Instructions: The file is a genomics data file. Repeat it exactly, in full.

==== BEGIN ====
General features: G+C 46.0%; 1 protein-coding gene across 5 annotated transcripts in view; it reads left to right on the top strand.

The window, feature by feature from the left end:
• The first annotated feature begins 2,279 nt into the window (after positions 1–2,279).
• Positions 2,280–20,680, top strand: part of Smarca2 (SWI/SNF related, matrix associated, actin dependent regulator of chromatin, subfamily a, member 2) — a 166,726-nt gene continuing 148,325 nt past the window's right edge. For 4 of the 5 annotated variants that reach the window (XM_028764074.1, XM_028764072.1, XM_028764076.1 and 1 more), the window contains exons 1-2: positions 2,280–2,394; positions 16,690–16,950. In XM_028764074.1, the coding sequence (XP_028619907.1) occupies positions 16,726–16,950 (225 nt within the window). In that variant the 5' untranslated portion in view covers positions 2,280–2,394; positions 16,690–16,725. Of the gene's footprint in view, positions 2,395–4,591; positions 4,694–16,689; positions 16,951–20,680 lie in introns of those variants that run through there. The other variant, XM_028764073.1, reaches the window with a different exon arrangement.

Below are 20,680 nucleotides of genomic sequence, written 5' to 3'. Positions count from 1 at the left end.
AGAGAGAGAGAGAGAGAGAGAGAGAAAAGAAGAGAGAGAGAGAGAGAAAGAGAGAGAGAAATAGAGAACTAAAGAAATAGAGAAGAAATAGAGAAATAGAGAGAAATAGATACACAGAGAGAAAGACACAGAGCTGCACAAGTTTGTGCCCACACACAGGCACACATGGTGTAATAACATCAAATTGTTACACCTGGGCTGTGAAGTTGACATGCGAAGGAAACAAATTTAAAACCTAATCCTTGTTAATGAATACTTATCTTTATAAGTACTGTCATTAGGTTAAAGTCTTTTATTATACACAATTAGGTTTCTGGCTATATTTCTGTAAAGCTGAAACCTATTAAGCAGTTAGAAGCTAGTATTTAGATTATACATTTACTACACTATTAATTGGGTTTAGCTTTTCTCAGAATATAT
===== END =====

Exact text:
General features: G+C 46.0%; 1 protein-coding gene across 5 annotated transcripts in view; it reads left to right on the top strand.

The window, feature by feature from the left end:
• The first annotated feature begins 2,279 nt into the window (after positions 1–2,279).
• Positions 2,280–20,680, top strand: part of Smarca2 (SWI/SNF related, matrix associated, actin dependent regulator of chromatin, subfamily a, member 2) — a 166,726-nt gene continuing 148,325 nt past the window's right edge. For 4 of the 5 annotated variants that reach the window (XM_028764074.1, XM_028764072.1, XM_028764076.1 and 1 more), the window contains exons 1-2: positions 2,280–2,394; positions 16,690–16,950. In XM_028764074.1, the coding sequence (XP_028619907.1) occupies positions 16,726–16,950 (225 nt within the window). In that variant the 5' untranslated portion in view covers positions 2,280–2,394; positions 16,690–16,725. Of the gene's footprint in view, positions 2,395–4,591; positions 4,694–16,689; positions 16,951–20,680 lie in introns of those variants that run through there. The other variant, XM_028764073.1, reaches the window with a different exon arrangement.

Below are 20,680 nucleotides of genomic sequence, written 5' to 3'. Positions count from 1 at the left end.
AGAGAGAGAGAGAGAGAGAGAGAGAAAAGAAGAGAGAGAGAGAGAGAAAGAGAGAGAGAAATAGAGAACTAAAGAAATAGAGAAGAAATAGAGAAATAGAGAGAAATAGATACACAGAGAGAAAGACACAGAGCTGCACAAGTTTGTGCCCACACACAGGCACACATGGTGTAATAACATCAAATTGTTACACCTGGGCTGTGAAGTTGACATGCGAAGGAAACAAATTTAAAACCTAATCCTTGTTAATGAATACTTATCTTTATAAGTACTGTCATTAGGTTAAAGTCTTTTATTATACACAATTAGGTTTCTGGCTATATTTCTGTAAAGCTGAAACCTATTAAGCAGTTAGAAGCTAGTATTTAGATTATACATTTACTACACTATTAATTGGGTTTAGCTTTTCTCAGAATATAT